Steve Hackett with Renaissance, Cleveland 7/1/2010
Ha! Thought you weren’t going to see another concert review for a while, didn’t you? Well think again. I loved Steve Hackett’s performance so much at NEARfest that I couldn’t pass up a chance to see him again. Plus, this time I got the added bonus of the newly reformed Renaissance.
As luck would have it, I had both Tuesday and Thursday off. So I had my choice of catching the show in Chicago or Cleveland. Since I had never been to Cleveland I made a day of it and also checked out the Rock and Roll Hall of Fame Museum. The $22 admission was no surprise, but for that price I expected more than what I got. Most of what is exhibited isn’t much beyond what is seen at a Hard Rock Café. Plus, for the center of rock history it isn’t very comprehensive. The roots are well covered, but many significant movements are basically ignored. A few words about New Wave in the punk case, Southern rock only in the context of the Allman Brothers, nothing on Disco or electronica, and absolutely no mention of Prog! Les Paul was rightfully honored, but how about others like Bob Moog? His creations are integral to the evolution of the music. Step it up people. This should be the prime repository of all rock history.
I was really looking forward to Renaissance, especially after meeting Annie Haslam last year. She is an absolutely lovely person. It was at that time I also found out that she and Michael were putting the band back together. I am always a little apprehensive when only a couple of originals are involved, but the lineup also includes alumnists Rave Tesar and David J. Keyes. So, it’s a pretty solid version of the group. The show was wonderful. Seeing Annie up there enjoying herself would have been enough, but the band came ready to play. Rave is outstanding on the keys, and Annie still has the pipes. They also played a new song, and it was outstanding! This bodes well for the album due out next year. But again, as good as they were, the best part was sharing in Annie’s joy of it all.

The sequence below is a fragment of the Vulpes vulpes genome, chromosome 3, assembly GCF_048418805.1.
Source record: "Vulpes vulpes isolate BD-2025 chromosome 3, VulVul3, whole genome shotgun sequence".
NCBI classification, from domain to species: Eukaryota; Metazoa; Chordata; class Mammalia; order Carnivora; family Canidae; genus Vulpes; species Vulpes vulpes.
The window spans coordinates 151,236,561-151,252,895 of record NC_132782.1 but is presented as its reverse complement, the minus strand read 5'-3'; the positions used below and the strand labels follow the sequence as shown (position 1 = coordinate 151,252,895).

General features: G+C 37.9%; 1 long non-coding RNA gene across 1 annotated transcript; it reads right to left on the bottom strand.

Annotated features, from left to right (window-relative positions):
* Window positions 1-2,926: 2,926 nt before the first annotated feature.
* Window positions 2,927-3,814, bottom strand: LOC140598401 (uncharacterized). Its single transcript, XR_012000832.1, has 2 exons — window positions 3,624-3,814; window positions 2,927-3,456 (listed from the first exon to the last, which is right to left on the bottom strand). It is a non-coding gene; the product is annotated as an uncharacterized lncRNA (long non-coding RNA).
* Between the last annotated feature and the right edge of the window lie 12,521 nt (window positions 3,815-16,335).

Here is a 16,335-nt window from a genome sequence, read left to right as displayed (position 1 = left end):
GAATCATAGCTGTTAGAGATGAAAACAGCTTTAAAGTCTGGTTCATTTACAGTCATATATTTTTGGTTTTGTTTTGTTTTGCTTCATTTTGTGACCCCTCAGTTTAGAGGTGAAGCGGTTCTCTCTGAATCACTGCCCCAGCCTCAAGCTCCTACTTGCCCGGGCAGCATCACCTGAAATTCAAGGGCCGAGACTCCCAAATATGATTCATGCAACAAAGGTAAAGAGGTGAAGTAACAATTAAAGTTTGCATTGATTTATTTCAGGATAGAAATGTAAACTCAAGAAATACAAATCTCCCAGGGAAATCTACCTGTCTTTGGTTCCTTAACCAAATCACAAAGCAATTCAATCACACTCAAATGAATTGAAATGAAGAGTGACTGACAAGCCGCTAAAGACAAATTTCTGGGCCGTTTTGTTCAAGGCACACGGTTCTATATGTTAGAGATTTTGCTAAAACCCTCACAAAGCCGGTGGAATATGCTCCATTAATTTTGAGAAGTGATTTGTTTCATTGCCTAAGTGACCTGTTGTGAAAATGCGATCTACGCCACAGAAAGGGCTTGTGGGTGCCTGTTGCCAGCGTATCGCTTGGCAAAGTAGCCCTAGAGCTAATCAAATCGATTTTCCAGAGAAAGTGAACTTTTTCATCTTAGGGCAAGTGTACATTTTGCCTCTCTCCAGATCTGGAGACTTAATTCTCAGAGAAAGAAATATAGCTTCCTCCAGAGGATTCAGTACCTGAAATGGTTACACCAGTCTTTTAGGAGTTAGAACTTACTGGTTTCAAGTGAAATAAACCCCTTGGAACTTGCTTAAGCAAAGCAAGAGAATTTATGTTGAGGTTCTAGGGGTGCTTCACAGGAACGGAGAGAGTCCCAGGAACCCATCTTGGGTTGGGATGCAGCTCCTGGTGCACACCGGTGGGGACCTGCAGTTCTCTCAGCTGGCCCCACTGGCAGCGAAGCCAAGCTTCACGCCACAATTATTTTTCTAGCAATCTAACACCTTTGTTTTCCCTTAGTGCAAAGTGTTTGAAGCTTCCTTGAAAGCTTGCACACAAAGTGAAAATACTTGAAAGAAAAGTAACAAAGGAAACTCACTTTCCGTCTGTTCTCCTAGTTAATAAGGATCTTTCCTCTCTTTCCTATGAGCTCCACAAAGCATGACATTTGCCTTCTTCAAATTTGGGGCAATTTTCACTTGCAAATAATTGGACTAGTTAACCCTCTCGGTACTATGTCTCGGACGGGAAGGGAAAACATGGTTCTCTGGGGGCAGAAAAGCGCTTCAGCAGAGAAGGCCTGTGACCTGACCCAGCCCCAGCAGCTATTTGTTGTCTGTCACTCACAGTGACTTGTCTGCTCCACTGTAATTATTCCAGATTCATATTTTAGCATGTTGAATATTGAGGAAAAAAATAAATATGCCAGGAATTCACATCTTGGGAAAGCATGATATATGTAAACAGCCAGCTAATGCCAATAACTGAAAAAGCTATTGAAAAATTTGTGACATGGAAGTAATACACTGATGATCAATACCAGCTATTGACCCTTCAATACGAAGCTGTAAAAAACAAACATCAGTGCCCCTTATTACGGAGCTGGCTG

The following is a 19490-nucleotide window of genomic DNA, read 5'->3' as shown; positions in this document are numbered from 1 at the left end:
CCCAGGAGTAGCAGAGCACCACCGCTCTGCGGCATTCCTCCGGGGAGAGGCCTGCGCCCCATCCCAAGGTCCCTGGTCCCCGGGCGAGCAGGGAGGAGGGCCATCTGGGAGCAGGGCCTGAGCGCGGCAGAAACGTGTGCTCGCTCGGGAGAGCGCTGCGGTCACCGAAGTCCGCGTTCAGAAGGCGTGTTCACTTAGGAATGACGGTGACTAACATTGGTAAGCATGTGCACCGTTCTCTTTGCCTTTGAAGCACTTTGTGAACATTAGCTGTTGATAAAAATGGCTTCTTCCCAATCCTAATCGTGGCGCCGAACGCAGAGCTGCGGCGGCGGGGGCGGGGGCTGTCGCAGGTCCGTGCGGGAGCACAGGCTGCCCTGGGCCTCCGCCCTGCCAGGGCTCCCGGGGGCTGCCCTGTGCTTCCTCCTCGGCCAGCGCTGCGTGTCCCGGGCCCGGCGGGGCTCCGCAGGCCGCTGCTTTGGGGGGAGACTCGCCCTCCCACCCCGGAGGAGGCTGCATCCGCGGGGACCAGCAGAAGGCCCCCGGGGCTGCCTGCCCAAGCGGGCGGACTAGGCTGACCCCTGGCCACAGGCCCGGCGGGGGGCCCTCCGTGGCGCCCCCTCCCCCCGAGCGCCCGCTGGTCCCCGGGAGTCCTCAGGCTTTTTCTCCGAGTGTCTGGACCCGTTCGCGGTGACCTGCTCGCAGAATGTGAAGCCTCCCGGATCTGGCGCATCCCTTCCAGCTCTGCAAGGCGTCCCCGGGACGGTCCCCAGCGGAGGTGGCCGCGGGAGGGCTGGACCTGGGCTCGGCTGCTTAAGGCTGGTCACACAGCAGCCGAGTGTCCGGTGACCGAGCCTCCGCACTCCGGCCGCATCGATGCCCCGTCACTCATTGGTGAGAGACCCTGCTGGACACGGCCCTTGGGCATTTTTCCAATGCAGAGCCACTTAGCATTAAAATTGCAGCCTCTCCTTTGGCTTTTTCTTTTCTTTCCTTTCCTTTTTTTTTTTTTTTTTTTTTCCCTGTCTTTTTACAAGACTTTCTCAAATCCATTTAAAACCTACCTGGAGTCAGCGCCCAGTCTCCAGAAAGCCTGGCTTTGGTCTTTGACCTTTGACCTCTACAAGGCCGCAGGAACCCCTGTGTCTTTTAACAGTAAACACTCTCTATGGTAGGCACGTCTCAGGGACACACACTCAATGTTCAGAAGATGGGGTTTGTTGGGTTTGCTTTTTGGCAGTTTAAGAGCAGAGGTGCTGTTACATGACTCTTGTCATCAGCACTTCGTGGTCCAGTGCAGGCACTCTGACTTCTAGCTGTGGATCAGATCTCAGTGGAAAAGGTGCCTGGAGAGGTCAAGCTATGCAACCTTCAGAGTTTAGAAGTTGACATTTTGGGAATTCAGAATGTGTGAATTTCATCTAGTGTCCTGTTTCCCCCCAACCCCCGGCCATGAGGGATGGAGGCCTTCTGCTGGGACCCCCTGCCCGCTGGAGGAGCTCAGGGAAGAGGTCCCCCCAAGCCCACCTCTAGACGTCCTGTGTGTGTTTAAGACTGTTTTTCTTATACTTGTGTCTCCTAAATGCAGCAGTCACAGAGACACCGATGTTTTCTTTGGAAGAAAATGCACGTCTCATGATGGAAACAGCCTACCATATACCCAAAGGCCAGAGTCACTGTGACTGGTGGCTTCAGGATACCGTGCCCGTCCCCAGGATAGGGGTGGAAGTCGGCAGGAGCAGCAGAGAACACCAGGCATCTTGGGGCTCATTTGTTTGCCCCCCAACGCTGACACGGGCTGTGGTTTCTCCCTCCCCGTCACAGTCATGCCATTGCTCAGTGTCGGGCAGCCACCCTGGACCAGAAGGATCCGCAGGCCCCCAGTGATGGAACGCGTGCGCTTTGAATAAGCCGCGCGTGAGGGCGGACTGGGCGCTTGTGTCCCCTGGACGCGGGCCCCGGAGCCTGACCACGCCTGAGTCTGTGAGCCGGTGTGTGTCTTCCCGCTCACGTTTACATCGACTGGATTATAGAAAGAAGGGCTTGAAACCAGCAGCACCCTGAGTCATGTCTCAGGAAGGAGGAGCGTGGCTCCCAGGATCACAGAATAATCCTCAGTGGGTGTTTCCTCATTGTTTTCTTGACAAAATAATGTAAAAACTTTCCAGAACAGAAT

I kind of expected to see Steve do the same show from two weeks ago, but instead of “Mechanical Bride” he opened with “Everyday.” A crowd pleaser for sure, but not nearly the same impact. However, aside from the order, there were no new additions. In fact, he didn’t get as much time at the House of Blues, so there were some tunes I didn’t get to hear again. The real shame in this was the loss of tunes like “Slogans,” where Steve really gets to tear it up and prove he is king of the electric string. Sadly, the acoustic guitar was only represented on “Blood on the rooftops.” The funny thing is that I liked that there was less Genesis. As much of a fanboy as I am, I was there for Hackett music. Honestly, it could be cut even more. Phil, Tony and Mike closed with “Los Endos” long after the “Wind and Wuthering” tour. There are plenty of other options. A version of “Shadow of the Heirophant” could be very cool.
With the omission of “Mechanical Bride” from the set, this meant that three decades of the catalogue went completely ignored. It makes me wonder if there might be some legal issues afoot. The band also didn’t seem as comfortable this time around. There were some hints of technical issues, so perhaps they didn’t get a proper sound check. Anyway, it was still a good show. If I hadn’t been spoiled at NEARfest, I would probably be doing cartwheels. Do not pass up a chance to see this legend in action.